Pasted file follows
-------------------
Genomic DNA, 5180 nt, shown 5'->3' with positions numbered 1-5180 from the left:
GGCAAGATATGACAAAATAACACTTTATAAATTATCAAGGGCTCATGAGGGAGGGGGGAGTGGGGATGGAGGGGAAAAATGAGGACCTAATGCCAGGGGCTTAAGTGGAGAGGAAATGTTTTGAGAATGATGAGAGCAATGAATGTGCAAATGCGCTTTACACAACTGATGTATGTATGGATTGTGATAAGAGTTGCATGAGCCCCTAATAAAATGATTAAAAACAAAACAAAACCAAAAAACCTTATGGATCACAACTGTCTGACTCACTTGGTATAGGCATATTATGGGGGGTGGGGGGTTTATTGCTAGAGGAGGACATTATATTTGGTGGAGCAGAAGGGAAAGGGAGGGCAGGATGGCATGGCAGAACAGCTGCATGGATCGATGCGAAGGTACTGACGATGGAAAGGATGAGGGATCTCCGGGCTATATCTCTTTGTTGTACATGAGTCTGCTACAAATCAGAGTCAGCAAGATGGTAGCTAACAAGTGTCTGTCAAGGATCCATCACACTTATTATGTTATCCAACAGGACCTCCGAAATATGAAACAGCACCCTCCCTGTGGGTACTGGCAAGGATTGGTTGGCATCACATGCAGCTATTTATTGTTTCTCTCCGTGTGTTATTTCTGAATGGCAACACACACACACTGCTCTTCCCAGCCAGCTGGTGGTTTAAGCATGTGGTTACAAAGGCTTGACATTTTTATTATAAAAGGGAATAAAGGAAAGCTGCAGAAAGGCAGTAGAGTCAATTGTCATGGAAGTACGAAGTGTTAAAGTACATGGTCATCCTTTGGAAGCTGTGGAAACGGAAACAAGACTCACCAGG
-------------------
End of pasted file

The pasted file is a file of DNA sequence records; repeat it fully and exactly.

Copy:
Genomic DNA, 5180 nt, shown 5'->3' with positions numbered 1-5180 from the left:
GGCAAGATATGACAAAATAACACTTTATAAATTATCAAGGGCTCATGAGGGAGGGGGGAGTGGGGATGGAGGGGAAAAATGAGGACCTAATGCCAGGGGCTTAAGTGGAGAGGAAATGTTTTGAGAATGATGAGAGCAATGAATGTGCAAATGCGCTTTACACAACTGATGTATGTATGGATTGTGATAAGAGTTGCATGAGCCCCTAATAAAATGATTAAAAACAAAACAAAACCAAAAAACCTTATGGATCACAACTGTCTGACTCACTTGGTATAGGCATATTATGGGGGGTGGGGGGTTTATTGCTAGAGGAGGACATTATATTTGGTGGAGCAGAAGGGAAAGGGAGGGCAGGATGGCATGGCAGAACAGCTGCATGGATCGATGCGAAGGTACTGACGATGGAAAGGATGAGGGATCTCCGGGCTATATCTCTTTGTTGTACATGAGTCTGCTACAAATCAGAGTCAGCAAGATGGTAGCTAACAAGTGTCTGTCAAGGATCCATCACACTTATTATGTTATCCAACAGGACCTCCGAAATATGAAACAGCACCCTCCCTGTGGGTACTGGCAAGGATTGGTTGGCATCACATGCAGCTATTTATTGTTTCTCTCCGTGTGTTATTTCTGAATGGCAACACACACACACTGCTCTTCCCAGCCAGCTGGTGGTTTAAGCATGTGGTTACAAAGGCTTGACATTTTTATTATAAAAGGGAATAAAGGAAAGCTGCAGAAAGGCAGTAGAGTCAATTGTCATGGAAGTACGAAGTGTTAAAGTACATGGTCATCCTTTGGAAGCTGTGGAAACGGAAACAAGACTCACCAGG